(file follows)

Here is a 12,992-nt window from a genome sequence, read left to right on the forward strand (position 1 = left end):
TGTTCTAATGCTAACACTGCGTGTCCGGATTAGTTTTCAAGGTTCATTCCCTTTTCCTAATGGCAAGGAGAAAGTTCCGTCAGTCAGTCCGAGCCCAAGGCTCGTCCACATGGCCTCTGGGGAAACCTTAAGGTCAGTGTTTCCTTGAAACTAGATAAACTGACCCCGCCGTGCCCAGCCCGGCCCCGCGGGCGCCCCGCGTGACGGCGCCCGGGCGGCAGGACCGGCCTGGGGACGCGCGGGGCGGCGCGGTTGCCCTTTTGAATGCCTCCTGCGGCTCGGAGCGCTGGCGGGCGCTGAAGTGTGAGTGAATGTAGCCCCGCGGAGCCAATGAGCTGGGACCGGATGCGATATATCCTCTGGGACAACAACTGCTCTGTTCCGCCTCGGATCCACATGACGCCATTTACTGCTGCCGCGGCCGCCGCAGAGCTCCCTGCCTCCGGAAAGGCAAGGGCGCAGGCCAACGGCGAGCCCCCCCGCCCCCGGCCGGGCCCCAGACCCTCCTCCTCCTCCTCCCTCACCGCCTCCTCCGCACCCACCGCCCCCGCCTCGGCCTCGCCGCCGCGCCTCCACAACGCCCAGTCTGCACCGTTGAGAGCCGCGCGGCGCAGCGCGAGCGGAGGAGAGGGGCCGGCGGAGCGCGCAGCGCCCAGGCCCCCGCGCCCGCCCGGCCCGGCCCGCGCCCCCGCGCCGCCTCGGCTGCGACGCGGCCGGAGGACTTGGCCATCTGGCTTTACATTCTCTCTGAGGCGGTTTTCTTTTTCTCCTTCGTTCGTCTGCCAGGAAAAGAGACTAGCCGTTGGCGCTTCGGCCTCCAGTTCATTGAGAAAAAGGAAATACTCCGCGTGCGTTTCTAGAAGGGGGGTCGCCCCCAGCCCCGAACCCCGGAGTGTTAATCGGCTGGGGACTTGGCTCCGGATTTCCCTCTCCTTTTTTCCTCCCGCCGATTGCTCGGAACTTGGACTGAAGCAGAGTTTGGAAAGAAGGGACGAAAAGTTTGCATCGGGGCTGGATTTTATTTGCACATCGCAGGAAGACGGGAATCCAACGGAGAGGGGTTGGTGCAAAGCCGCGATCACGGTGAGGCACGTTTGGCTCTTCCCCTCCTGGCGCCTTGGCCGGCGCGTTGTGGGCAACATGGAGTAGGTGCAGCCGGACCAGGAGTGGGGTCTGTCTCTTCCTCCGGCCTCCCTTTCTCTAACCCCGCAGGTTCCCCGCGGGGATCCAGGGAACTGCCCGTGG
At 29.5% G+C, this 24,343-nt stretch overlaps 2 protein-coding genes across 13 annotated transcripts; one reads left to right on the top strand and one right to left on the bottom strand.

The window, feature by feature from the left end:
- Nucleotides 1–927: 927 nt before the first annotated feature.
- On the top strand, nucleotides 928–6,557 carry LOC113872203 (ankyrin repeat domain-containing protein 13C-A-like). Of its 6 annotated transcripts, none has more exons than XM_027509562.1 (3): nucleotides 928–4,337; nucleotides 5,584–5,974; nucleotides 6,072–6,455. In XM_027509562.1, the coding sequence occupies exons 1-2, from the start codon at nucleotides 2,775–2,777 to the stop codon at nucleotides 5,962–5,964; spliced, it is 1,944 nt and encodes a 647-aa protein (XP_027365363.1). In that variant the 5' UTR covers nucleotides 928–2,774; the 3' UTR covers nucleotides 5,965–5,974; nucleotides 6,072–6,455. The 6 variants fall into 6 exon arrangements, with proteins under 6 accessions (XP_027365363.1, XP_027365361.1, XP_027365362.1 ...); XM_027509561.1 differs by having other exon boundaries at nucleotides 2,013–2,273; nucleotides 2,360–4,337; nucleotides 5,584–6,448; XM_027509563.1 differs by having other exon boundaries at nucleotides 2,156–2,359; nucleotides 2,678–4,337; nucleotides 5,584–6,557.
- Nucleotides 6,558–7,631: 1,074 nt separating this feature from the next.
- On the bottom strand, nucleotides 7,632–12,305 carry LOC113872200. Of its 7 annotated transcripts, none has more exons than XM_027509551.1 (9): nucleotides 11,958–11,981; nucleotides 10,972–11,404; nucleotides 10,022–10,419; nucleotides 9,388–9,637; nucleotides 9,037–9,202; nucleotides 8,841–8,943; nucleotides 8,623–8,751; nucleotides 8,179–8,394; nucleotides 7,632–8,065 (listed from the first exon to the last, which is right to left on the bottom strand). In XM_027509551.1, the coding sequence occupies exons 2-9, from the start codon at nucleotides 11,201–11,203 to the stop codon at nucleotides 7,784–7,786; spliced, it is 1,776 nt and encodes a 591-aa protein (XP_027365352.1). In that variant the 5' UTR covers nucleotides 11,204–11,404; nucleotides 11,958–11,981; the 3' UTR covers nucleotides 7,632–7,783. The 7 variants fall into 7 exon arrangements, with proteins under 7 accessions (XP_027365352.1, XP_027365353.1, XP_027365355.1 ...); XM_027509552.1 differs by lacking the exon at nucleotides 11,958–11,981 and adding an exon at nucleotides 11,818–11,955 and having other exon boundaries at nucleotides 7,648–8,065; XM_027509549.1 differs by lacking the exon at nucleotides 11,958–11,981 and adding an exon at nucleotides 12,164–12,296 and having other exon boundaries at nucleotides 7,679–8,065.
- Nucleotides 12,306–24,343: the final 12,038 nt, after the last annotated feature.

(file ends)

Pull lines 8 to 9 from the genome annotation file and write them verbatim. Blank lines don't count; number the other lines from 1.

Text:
- On the bottom strand, nucleotides 7,632–12,305 carry LOC113872200. Of its 7 annotated transcripts, none has more exons than XM_027509551.1 (9): nucleotides 11,958–11,981; nucleotides 10,972–11,404; nucleotides 10,022–10,419; nucleotides 9,388–9,637; nucleotides 9,037–9,202; nucleotides 8,841–8,943; nucleotides 8,623–8,751; nucleotides 8,179–8,394; nucleotides 7,632–8,065 (listed from the first exon to the last, which is right to left on the bottom strand). In XM_027509551.1, the coding sequence occupies exons 2-9, from the start codon at nucleotides 11,201–11,203 to the stop codon at nucleotides 7,784–7,786; spliced, it is 1,776 nt and encodes a 591-aa protein (XP_027365352.1). In that variant the 5' UTR covers nucleotides 11,204–11,404; nucleotides 11,958–11,981; the 3' UTR covers nucleotides 7,632–7,783. The 7 variants fall into 7 exon arrangements, with proteins under 7 accessions (XP_027365352.1, XP_027365353.1, XP_027365355.1 ...); XM_027509552.1 differs by lacking the exon at nucleotides 11,958–11,981 and adding an exon at nucleotides 11,818–11,955 and having other exon boundaries at nucleotides 7,648–8,065; XM_027509549.1 differs by lacking the exon at nucleotides 11,958–11,981 and adding an exon at nucleotides 12,164–12,296 and having other exon boundaries at nucleotides 7,679–8,065.
- Nucleotides 12,306–24,343: the final 12,038 nt, after the last annotated feature.